Outstanding New Zealand researchers have been honoured at the Research Honours Aotearoa, hosted by Royal Society Te Apārangi and held in Dunedin last night.
The Society handed out 17 medals and awards and the Health Research Council of New Zealand also presented three awards. On the night, Tā Tipene O’Regan was made a Companion of the society and a new innovation award for 2020 was announced.
The top honour, the Rutherford Medal, was awarded to Distinguished Professor Jane Harding ONZM FRSNZ for her pre-eminent work determining the causes of newborn conditions and long-term consequences of interventions around the time of birth.
Professor Harding pioneered a simple treatment for low blood sugar in babies, and has provided some of the first evidence that the health of a pregnant woman not only influences her baby’s growth, but also her baby’s disease risk as an adult.
The Callaghan Medal for science communication was awarded to Dr Ocean Mercier (Ngāti Porou) from Victoria University of Wellington for her leading work engaging audiences in both mātauranga Māori and science. Dr Mercier was the first Māori woman to gain a PhD in physics and was mentored by the late Sir Paul Callaghan, after whom the award is named.
For the first time, the Society issued a new award that recognises excellent, innovative co-created research, conducted by Māori that has made a distinctive contribution development and community wellbeing in Aotearoa. The inaugural Te Rangaunua Hiranga Māori Award was presented to Ngā Pae o te Māramatanga, New Zealand’s Māori Centre of Research Excellence for work developing and implementing new processes and structures to support Indigenous community co-created research in a tertiary environment.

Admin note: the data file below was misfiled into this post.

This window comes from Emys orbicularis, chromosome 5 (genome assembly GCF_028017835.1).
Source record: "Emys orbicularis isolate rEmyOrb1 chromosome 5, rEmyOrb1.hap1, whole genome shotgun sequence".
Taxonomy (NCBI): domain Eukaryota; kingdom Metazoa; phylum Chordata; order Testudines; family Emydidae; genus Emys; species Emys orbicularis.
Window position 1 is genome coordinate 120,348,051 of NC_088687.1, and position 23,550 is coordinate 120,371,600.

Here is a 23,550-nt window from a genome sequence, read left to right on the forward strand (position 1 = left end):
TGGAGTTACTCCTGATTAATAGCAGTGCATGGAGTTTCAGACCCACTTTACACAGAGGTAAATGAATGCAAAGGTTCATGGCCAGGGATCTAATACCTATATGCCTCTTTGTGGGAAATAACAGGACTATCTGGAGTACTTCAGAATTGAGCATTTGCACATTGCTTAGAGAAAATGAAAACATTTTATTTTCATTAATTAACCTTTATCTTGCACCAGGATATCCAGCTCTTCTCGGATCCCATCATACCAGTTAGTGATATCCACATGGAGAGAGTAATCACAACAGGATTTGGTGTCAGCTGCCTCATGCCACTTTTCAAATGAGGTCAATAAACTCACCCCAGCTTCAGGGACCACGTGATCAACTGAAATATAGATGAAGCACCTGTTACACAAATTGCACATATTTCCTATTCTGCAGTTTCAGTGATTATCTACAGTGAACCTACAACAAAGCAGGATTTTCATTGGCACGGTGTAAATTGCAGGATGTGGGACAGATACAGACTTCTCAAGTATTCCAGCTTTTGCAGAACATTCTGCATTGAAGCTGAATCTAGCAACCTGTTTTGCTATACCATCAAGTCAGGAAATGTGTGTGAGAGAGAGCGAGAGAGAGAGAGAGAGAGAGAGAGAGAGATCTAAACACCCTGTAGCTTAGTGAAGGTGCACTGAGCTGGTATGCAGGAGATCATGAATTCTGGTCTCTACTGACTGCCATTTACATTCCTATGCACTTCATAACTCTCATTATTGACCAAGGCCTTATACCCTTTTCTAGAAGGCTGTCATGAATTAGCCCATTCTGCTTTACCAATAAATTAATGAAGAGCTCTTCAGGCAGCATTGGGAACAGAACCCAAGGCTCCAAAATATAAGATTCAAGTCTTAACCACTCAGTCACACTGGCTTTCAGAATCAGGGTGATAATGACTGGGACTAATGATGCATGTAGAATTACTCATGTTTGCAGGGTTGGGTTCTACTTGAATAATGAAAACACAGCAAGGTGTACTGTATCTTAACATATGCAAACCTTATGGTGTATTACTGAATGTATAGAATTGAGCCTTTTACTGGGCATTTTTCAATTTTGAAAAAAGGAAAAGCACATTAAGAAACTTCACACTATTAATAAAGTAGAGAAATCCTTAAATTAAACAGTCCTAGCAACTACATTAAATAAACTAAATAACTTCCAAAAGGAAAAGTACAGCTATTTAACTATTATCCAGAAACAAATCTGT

The Health Research Council of New Zealand presented the Beaven Medal to Professor Richard Beasley FRSNZ for his work on changing asthma management, that halted an epidemic of asthma deaths in New Zealand.
Former New Zealand Poet Laureate Associate Professor Selina Tusitala Marsh ONZ of the University of Auckland was awarded the Humanities Aronui Medal for her outstanding creative and scholarly work to bring the voices of Pasifika poetry to a broad audience.
The Hutton Medal went to Bio-Protection Research Centre’s Distinguished Professor Philip Hulme FRSNZ for advancing knowledge on how non-native plants become invasive weeds in New Zealand.
Read the full list of recipients. Coverage of the awards includes:
RNZ: A bridge between science & mātauranga Māori
NZ Herald: Top honour for scientist behind newborn breakthroughs
Stuff: Exotic plants poised to invade NZ countryside as climate changes
Otago Daily Times: National awards for Otago scholars
RNZ: Top award for making a difference in babies’ lives
RNZ: 2019 Research Honours – babies, sugar & Māori science
RNZ: Honour a sweet reward for sugar research
NZ Herald: Top honour for scientist behind newborn breakthroughs (video)